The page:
In slap to Trump, Neil Gorsuch tips Supreme Court vote against vague part of immigration law
Apr 18, 2018
WASHINGTON – The Supreme Court said Tuesday that part of a federal law that makes it easier to deport immigrants who have been convicted of crimes is too vague to be enforced.
The court’s 5-4 decision — an unusual alignment in which new Justice Neil Gorsuch
joined the four liberal justices — concerns a catchall provision of immigration law that defines what makes a crime violent. Conviction for a crime of violence makes deportation “a virtual certainty” for an immigrant, no matter how long he has lived in the United States, Justice Elena Kagan wrote in her opinion for the court.
This caused me to think of something someone dear to me was fond of saying upon being surprised, “Well, blow my hole open!”
From the book, It’s Even Worse Than You Think: What the Trump Administration Is Doing to America,
by David Cay Johnston:
“Trump’s nomination alarmed unions. Jody Calemine, a Communications Workers of America lawyer tool Gorsuch’s Senate confirmation hearing that Gorsuch “is a threat to working people’s health and safety.” Calamine cited Gorsuch’s dissent in a 2016 case to make his point. “That dissent reveals an anti-worker bias and features a judicial activism that will ultimately put workers’ lives at risk.”
Those are unusually strong words about a Supreme Court nominee, but a review of the case shows Gorsuch has little regard for human life, at least when it comes to employers’ power over their workers. He considers a rigid interpretation of the law more important.
The case was about a law Congress passed giving workers the right to refuse dangerous tasks.
Truck driver Alphonse Maddin was nearly out of fuel one January night in 2009. Temperatures had plunged to 14 degrees below zero. Maddin pulled over on an Illinois roadway to figure out where to get fuel. Ten minutes later he tried to drive off, but the rig wouldn’t budge. The trailer’s brakes had frozen. A dispatcher told Maddin to sit tight until a repair truck arrived. Maddin fell asleep in the unheated truck for two hours, awakened by a cousin’s cell phone call. Maddin’s torso was numb, his speech slurred, cousin Georgory Nelson testified, describing classic signs of hypothermia. Maddin radioed his dispatcher, who told him “Hang in there” until help arrived.
A half hour later, certain he was on the verge of freezing to death, Maddin disconnected the trailer and drove to warmth.
TransAm Trucking fired him for not following orders.
Maddin filed a complaint with the Labor Department. An administrative law judge and a review board both found the firing violated federal law protecting workers who refuse unsafe work orders. TransAm, ordered to reinstate Maddin with back pay, took the case to the Tenth Circuit Court of Appeals. It argued that the law protected only workers who refused to operate unsafe equipment, while Maddin drove the truck after being instructed to “stay put.”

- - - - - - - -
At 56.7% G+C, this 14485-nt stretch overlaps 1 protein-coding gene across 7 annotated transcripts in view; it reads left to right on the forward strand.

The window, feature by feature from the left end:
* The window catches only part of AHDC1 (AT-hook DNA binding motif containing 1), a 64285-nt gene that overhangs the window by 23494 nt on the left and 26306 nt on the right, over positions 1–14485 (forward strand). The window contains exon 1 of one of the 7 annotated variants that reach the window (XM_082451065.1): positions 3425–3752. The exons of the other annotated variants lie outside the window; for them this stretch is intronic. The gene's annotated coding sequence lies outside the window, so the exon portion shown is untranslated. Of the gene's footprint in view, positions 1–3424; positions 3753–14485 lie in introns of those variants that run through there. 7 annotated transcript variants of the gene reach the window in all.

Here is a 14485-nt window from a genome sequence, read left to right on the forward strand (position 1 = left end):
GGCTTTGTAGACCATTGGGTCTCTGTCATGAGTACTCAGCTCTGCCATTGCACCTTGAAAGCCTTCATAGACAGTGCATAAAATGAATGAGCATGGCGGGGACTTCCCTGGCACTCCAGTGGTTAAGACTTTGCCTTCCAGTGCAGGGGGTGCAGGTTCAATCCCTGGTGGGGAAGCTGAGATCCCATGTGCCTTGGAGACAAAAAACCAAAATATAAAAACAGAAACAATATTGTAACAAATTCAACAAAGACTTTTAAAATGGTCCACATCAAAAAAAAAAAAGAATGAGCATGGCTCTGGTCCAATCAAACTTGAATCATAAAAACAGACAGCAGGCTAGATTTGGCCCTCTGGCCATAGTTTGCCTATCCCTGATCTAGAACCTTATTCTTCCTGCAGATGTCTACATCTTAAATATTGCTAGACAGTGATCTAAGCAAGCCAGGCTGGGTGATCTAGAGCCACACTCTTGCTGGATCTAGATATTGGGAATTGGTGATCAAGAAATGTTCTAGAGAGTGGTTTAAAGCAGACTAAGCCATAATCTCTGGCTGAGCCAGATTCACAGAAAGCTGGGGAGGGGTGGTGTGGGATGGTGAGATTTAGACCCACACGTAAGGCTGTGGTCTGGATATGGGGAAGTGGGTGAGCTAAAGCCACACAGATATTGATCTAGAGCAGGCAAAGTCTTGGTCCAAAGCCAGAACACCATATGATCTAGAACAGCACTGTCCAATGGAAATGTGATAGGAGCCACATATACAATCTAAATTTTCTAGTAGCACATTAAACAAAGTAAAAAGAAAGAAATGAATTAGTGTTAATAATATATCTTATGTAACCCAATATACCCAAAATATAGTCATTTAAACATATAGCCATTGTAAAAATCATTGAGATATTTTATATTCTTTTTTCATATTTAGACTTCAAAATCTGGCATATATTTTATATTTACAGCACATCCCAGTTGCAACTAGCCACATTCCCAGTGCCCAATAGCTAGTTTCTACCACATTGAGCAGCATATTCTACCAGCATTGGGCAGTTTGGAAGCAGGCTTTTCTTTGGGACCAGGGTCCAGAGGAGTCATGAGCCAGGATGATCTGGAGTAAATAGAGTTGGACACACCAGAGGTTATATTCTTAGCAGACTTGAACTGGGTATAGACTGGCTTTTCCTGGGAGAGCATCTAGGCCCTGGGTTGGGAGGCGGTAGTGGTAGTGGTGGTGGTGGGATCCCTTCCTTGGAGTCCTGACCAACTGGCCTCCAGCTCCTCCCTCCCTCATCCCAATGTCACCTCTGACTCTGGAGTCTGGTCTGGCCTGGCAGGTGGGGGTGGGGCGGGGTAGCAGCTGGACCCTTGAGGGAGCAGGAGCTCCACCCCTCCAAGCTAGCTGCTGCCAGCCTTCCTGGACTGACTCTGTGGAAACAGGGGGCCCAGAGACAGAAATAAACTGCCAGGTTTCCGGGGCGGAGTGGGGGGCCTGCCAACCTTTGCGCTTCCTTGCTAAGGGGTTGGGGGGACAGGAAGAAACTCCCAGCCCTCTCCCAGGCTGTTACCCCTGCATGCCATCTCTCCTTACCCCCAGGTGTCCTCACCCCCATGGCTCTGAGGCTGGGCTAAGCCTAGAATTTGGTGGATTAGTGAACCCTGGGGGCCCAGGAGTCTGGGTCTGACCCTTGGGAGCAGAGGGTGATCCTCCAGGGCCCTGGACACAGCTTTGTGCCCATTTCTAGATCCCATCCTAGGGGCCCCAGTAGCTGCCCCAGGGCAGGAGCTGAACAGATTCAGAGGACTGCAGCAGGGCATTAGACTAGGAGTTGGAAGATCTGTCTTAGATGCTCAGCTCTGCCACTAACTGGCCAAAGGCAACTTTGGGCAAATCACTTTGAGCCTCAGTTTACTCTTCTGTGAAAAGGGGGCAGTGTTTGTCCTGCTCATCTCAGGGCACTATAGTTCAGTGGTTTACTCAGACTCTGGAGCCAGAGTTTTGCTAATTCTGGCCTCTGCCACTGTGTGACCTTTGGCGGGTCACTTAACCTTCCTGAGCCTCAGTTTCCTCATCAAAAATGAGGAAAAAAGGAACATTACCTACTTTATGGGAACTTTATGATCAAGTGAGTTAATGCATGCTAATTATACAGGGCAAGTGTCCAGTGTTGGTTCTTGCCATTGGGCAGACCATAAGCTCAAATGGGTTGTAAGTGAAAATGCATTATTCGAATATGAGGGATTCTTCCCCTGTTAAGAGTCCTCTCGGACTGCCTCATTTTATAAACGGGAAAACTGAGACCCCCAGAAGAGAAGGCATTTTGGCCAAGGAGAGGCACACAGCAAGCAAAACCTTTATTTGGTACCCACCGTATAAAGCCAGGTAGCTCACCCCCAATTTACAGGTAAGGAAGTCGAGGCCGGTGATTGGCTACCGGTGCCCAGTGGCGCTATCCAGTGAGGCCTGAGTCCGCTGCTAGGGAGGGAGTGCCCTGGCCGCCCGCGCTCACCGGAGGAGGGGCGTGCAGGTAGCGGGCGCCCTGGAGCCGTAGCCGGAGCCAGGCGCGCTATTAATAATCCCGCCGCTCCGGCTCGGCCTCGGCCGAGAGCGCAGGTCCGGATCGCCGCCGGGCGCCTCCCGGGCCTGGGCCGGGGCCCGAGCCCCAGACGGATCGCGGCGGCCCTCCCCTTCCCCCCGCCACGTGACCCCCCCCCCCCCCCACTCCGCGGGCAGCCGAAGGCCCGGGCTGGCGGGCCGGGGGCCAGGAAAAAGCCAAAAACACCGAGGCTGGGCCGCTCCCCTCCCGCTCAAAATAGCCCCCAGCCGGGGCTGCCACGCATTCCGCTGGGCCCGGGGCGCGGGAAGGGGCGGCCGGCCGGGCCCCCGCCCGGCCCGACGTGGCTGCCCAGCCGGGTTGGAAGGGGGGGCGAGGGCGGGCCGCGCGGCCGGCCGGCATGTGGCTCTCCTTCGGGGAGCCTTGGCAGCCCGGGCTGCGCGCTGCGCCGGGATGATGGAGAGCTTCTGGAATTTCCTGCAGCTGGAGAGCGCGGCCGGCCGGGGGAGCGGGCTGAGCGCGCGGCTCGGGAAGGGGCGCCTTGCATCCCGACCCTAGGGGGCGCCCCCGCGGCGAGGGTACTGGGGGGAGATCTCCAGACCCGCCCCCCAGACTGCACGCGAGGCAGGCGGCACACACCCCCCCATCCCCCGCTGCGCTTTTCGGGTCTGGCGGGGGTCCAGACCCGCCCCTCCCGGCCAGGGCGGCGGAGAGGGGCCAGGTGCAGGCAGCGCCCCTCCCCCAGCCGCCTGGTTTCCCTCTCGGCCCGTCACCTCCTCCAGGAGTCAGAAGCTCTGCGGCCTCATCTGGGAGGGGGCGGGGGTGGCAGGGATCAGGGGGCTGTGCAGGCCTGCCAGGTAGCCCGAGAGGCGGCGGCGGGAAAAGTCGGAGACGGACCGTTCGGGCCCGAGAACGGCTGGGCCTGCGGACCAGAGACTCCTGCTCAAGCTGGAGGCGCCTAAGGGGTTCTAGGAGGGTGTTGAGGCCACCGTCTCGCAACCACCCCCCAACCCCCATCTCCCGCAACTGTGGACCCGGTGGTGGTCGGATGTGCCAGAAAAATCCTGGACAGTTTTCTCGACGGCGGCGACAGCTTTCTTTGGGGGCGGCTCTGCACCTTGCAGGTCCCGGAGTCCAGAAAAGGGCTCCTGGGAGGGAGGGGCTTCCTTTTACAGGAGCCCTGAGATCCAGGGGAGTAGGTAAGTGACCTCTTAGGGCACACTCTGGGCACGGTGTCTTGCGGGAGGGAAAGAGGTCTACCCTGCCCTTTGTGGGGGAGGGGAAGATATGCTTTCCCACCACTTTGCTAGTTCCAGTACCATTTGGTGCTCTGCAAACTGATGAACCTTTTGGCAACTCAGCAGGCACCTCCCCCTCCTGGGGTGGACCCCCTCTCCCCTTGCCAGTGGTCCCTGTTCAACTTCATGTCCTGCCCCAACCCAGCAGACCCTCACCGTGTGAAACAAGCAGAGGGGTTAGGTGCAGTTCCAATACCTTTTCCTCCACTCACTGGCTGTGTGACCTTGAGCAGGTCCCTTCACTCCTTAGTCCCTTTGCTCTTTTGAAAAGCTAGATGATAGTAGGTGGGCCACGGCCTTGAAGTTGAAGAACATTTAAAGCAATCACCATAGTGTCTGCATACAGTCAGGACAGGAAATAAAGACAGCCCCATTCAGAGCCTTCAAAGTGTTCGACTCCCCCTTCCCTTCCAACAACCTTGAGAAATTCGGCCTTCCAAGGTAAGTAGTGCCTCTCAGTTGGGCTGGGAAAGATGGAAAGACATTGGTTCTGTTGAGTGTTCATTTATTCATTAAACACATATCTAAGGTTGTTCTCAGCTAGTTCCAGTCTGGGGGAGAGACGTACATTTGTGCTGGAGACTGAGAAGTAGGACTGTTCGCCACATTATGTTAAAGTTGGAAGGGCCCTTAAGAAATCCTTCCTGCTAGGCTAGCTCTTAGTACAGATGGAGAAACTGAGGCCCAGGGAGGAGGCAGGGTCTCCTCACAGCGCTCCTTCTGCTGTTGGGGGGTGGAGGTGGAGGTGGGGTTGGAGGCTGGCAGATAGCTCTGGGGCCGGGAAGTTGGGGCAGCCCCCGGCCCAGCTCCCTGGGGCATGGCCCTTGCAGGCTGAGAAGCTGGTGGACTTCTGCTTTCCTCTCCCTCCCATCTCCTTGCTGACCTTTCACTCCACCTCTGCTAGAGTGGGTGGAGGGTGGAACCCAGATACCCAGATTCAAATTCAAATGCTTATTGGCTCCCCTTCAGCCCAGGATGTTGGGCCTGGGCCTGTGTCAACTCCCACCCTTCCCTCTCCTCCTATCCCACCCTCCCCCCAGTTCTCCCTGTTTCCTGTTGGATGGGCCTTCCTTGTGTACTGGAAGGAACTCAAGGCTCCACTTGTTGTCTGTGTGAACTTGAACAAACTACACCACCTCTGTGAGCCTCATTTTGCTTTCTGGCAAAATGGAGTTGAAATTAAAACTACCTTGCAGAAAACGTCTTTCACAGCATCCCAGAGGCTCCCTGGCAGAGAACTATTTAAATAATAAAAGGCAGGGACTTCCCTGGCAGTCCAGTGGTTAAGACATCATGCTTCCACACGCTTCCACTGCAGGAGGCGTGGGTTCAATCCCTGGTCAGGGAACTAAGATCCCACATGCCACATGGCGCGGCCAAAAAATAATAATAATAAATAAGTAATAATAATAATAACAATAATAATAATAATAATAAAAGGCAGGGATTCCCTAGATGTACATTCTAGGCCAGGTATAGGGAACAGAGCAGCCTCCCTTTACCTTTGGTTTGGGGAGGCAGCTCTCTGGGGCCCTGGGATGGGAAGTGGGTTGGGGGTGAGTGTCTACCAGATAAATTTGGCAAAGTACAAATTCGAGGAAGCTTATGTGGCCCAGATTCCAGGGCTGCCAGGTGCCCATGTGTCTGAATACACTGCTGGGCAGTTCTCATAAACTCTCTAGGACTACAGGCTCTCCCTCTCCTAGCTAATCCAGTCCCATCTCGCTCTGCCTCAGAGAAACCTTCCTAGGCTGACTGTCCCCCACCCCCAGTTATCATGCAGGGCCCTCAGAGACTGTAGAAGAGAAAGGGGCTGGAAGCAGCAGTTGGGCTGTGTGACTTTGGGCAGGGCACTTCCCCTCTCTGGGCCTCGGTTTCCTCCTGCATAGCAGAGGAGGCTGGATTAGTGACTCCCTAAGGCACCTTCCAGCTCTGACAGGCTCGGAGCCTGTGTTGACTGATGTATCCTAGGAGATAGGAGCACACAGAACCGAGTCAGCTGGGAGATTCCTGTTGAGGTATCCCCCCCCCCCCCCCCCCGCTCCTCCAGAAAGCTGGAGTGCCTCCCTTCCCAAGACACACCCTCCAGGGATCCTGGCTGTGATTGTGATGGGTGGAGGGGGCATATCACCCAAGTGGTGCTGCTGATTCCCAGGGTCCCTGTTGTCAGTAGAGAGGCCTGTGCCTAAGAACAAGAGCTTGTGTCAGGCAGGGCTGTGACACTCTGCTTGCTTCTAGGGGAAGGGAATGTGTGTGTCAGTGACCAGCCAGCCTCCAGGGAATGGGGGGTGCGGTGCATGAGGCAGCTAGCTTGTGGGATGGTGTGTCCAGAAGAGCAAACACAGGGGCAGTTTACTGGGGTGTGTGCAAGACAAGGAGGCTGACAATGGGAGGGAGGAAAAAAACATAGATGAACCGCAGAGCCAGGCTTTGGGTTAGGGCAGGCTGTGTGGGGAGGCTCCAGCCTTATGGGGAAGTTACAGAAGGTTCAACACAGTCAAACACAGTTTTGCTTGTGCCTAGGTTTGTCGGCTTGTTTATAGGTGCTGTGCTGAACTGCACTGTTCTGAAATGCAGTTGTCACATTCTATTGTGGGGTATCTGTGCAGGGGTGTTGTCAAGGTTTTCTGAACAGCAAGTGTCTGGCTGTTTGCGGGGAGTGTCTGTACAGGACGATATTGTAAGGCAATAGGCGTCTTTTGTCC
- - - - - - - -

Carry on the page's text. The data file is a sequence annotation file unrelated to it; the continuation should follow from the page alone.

Two of the three judges hearing the case concluded that the Labor Department had reasonably interpreted the word “operate,” and upheld the reinstatement with back pay.
The third judge, Neil Gorsuch, didn’t see it that way.
The law “only forbids employers from firing employees who ‘refuse to operate a vehicle’ out of safety concerns,” he wrote in dissent, adding that “nothing like that happened here. The trucker in this case wasn’t fired for refusing to operate his vehicle. Indeed, his employer gave him the very option the statute says it must.: once he voiced safety concerns, TransAm expressly…permitted him to sit and remain where he was and wait for help. The trucker was fired only after he declined the statutorily protected option (refuse to operate) and chose instead to operate his vehicle in a manner he thought wise but his employer did not. And there’s simply no law anyone has pointed us to giving employees the right to operate their vehicles in ways their employers forbid…The law before us protects only employees who refuse to operate vehicles, period (Italics).”
Gorsuch said Maddin had two choices if he wanted to keep his job. He could drag the truck with the frozen brakes locking its wheels, which Gorsuch said would be illegal. Or, Gorscuh wrote, “he could sit and wait for help to arrive for help to arrive (a legal if unpleasant option.)
“Unpleasant” is an interesting word for choosing to die, as Maddin was certain he would have within minutes had he decided to “sit and wait for help to arrive.”
At Gorscuch’s confirmation hearing, Senator Dick Durbin, an Illinois Democrat, said that 14 degrees below zero was very “cold, but not as cold as your dissent, Judge Gorsuch.”
People who voted for Trump believing he was their economic savior and political champion could hardly have expected that his first Supreme Court nominee would have a man choose between his life and his job.”
It was not surprising Trump would chose such a person for the Supreme Court.
From the book: “Trump used illegal immigrants with sledgehammers(but no hard hats or other safety gear) to demolish a twelve-story Manhattan department store so he could build Trump Tower. A federal judge, after a trial, held that Trump engaged in a conspiracy to cheat those men out of their full $4 an hour pay.”
Every day the Trumpster, and the cretins with whom he surrounds himself, do things that ASTOUND! I would have wagered my net worth, if not my life, that Gorsuch would have voted with the other four judges who wound up in the minority. Wonders never cease…